Coat of arms of Alberta

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Arms of Alberta
Coat of arms of Alberta.svg
Shield of Alberta.svg
Coat of Arms of the Lieutenant-Governor of Alberta.svg
ArmigerElizabeth II in Right of Alberta
Adopted1907, augmented 1980, 2008
CrestUpon a Helm with a Wreath Argent and Gules a Beaver couchant upholding on its back the Royal Crown both proper.
BlazonAzure, in front of a range of snow mountains proper a range of hills Vert, in base a wheat field surmounted by a prairie both also proper, on a chief Argent a St. George's cross.
SupportersOn the dexter side a Lion Or armed and langued Gules and on the sinister side a Pronghorn (Antilocapra americana) proper.
CompartmentCompartment : Comprising a grassy mount with the Floral Emblem of the Said Province of Alberta, the Wild Rose (Rosa acicularis), growing therefrom proper.
Strong and Free

The coat of arms of Alberta, the heraldic symbol representing the Canadian province of Alberta, contains symbols reflecting Alberta's British heritage along with local symbols. The upper part of the shield features the red cross of Saint George. The lower portion of the shield depicts the Rocky Mountains, grass prairies, and wheat fields - representing Alberta's landscape.

A royal warrant of King Edward VII granted the original arms, consisting of only the shield, on May 30, 1907.[1] The arms were further augmented with supporters, a crest, and motto, by royal warrant of Queen Elizabeth II on July 30, 1980.

The shield, on a plain blue field, features in Alberta's provincial flag.


On 30 July 1980, Queen Elizabeth II augmented the armorial bearings by Royal Warrant with a crest, supporters, and a motto.[1] The helmet under the crest was changed from a steel helmet to a gold royal helmet on 15 January 2008.[2][3]


The crest sits above the shield and consists of a royal helmet crowned with a red and silver wreath, on top of which sits a beaver, resting on top of which is St Edward's Crown. White and red are the official national colours of Canada, and the beaver is the official animal of Canada.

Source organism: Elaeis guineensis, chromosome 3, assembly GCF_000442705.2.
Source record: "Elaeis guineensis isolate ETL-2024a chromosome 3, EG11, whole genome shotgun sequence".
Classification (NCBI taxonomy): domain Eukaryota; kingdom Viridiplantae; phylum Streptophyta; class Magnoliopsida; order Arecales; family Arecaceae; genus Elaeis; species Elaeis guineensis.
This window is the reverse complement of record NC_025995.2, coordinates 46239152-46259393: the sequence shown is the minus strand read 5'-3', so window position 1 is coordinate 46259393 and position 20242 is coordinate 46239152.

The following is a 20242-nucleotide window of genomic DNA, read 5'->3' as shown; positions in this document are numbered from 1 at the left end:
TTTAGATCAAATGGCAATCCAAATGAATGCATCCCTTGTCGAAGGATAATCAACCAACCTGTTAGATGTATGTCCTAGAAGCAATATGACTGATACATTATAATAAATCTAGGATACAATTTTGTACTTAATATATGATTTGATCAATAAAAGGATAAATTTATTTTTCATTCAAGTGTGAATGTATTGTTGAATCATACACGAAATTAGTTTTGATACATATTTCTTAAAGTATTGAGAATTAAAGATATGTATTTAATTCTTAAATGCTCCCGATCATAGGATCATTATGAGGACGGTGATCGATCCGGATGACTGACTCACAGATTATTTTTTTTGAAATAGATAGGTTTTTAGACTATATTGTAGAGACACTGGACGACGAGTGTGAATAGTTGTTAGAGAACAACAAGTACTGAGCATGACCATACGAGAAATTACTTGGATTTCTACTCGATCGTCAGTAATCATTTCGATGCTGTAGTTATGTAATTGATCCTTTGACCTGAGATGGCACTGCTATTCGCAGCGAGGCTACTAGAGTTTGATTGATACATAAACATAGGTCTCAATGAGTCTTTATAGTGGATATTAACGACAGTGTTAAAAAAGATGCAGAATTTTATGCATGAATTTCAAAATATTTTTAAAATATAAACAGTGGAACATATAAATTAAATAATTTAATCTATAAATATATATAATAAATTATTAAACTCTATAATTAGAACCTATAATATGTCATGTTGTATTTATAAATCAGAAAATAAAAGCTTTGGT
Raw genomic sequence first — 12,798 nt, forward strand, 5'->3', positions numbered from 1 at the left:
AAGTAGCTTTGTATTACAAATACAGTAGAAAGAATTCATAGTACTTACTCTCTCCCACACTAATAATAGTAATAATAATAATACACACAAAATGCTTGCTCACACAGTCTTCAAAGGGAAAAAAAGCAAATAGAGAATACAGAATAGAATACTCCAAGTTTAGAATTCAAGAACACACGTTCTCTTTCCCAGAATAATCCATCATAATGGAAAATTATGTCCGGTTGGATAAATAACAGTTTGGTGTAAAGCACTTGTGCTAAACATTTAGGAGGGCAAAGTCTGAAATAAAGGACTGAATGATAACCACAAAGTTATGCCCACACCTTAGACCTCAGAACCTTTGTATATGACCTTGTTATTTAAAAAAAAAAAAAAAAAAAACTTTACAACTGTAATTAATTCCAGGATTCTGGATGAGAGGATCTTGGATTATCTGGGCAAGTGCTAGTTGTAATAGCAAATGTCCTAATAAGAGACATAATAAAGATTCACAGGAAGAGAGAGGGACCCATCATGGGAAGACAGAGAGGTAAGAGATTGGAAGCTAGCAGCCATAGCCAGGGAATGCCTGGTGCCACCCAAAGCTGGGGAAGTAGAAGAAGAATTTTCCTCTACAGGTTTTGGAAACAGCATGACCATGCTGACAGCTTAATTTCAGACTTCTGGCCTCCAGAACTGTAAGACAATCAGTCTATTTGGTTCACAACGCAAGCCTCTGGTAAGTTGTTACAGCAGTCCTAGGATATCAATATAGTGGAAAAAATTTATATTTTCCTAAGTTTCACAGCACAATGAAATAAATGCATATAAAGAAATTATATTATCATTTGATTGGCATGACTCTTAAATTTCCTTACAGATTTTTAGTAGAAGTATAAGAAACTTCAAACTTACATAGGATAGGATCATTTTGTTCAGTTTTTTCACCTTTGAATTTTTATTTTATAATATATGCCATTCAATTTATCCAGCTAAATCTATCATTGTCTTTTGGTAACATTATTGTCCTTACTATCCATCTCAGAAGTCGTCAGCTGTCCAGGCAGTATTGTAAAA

The shield represents the natural resources and beauty of the varied Alberta landscape: the Rocky Mountains and their foothills, the grass prairies, and the cultivated wheat fields. St George's Cross is an allusion to the arms of the Hudson's Bay Company, which once controlled what is now Alberta.
The compartment or base is a grassy mount with (wild roses), the official flower of Alberta.
The supporters sit on either side of the shield and consist of a golden lion on the left (representing power) and a pronghorn on the right (representing Alberta's natural resources). Neither of these is the official animal of Alberta (which is the bighorn sheep).
Fortis et Liber, meaning "strong and free", a phrase from the English lyrics of "O Canada".

See also[edit]


  1. ^ a b "Ceremonial and Canadian Symbols Promotion – Alberta". Canadian Heritage. Retrieved 20 November 2008.
  2. ^ Government of Alberta (6 June 2010). "The Government of Alberta Corporate Identity Manual" (PDF). p. 43. Archived from the original (PDF) on 6 July 2011. Retrieved 4 October 2010.
  3. ^ "The Public Register of Arms, Flags and Badges of Canada – Heraldry". Retrieved 4 October 2010.

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